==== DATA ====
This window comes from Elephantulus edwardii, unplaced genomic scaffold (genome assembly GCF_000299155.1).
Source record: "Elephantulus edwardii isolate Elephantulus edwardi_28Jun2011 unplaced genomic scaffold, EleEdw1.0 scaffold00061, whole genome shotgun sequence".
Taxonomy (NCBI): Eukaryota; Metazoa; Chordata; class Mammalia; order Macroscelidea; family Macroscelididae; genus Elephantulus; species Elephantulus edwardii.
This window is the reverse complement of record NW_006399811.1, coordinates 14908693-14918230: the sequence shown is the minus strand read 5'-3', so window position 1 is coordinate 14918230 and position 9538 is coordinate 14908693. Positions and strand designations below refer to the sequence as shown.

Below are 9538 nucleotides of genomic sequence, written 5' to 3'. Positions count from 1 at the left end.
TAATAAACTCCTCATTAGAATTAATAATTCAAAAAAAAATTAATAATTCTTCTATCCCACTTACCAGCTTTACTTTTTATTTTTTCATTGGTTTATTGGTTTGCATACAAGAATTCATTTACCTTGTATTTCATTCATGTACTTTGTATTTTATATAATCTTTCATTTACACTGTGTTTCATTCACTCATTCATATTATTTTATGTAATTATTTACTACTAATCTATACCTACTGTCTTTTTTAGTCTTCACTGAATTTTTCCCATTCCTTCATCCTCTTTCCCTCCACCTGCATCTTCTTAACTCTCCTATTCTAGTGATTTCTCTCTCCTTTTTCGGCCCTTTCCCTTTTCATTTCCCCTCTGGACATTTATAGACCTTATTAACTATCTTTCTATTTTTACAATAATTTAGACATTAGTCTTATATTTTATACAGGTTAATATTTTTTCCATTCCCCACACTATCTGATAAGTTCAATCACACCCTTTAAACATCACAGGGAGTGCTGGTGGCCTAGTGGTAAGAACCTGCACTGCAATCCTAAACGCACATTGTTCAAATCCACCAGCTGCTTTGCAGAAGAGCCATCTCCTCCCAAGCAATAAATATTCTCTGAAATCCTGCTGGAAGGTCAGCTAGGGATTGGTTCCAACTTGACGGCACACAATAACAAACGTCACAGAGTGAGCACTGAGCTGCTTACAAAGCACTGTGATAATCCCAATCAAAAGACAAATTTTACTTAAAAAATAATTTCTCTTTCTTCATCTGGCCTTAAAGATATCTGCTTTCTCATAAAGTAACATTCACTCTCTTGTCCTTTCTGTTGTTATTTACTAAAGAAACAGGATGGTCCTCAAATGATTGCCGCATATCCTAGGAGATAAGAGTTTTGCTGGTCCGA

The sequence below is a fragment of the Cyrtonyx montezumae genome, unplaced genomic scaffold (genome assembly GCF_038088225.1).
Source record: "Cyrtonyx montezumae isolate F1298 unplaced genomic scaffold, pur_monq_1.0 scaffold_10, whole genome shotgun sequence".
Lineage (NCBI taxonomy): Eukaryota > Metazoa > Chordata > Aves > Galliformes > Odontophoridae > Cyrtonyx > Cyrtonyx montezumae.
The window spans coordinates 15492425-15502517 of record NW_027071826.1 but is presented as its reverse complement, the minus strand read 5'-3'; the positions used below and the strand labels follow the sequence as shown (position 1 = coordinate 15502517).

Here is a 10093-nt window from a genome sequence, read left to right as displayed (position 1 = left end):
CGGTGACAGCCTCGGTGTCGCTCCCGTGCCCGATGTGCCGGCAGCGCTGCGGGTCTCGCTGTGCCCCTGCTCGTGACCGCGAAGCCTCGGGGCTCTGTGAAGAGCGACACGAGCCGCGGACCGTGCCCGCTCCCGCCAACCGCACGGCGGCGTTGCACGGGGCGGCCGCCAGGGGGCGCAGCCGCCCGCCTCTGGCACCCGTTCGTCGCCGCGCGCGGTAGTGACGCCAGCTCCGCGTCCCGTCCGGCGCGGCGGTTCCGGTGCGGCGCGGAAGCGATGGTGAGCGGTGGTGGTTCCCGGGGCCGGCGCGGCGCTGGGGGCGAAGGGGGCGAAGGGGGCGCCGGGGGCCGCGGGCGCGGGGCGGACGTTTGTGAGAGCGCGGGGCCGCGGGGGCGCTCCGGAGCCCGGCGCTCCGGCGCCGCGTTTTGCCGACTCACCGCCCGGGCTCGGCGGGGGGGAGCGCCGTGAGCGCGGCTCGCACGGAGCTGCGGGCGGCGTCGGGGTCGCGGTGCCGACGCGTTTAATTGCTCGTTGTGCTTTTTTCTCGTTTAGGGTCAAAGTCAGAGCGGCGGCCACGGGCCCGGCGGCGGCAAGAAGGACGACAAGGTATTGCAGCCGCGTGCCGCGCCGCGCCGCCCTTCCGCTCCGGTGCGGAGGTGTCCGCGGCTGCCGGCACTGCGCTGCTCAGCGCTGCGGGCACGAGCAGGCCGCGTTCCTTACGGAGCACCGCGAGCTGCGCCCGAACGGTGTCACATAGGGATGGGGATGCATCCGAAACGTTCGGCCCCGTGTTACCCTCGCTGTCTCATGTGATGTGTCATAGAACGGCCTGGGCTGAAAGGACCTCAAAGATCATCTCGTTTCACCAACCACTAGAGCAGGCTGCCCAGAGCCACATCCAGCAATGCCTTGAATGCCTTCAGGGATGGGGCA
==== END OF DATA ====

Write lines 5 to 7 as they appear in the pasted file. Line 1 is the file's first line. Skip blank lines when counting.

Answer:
Below are 9538 nucleotides of genomic sequence, written 5' to 3'. Positions count from 1 at the left end.
TAATAAACTCCTCATTAGAATTAATAATTCAAAAAAAAATTAATAATTCTTCTATCCCACTTACCAGCTTTACTTTTTATTTTTTCATTGGTTTATTGGTTTGCATACAAGAATTCATTTACCTTGTATTTCATTCATGTACTTTGTATTTTATATAATCTTTCATTTACACTGTGTTTCATTCACTCATTCATATTATTTTATGTAATTATTTACTACTAATCTATACCTACTGTCTTTTTTAGTCTTCACTGAATTTTTCCCATTCCTTCATCCTCTTTCCCTCCACCTGCATCTTCTTAACTCTCCTATTCTAGTGATTTCTCTCTCCTTTTTCGGCCCTTTCCCTTTTCATTTCCCCTCTGGACATTTATAGACCTTATTAACTATCTTTCTATTTTTACAATAATTTAGACATTAGTCTTATATTTTATACAGGTTAATATTTTTTCCATTCCCCACACTATCTGATAAGTTCAATCACACCCTTTAAACATCACAGGGAGTGCTGGTGGCCTAGTGGTAAGAACCTGCACTGCAATCCTAAACGCACATTGTTCAAATCCACCAGCTGCTTTGCAGAAGAGCCATCTCCTCCCAAGCAATAAATATTCTCTGAAATCCTGCTGGAAGGTCAGCTAGGGATTGGTTCCAACTTGACGGCACACAATAACAAACGTCACAGAGTGAGCACTGAGCTGCTTACAAAGCACTGTGATAATCCCAATCAAAAGACAAATTTTACTTAAAAAATAATTTCTCTTTCTTCATCTGGCCTTAAAGATATCTGCTTTCTCATAAAGTAACATTCACTCTCTTGTCCTTTCTGTTGTTATTTACTAAAGAAACAGGATGGTCCTCAAATGATTGCCGCATATCCTAGGAGATAAGAGTTTTGCTGGTCCGA

The sequence below is a fragment of the Cyrtonyx montezumae genome, unplaced genomic scaffold (genome assembly GCF_038088225.1).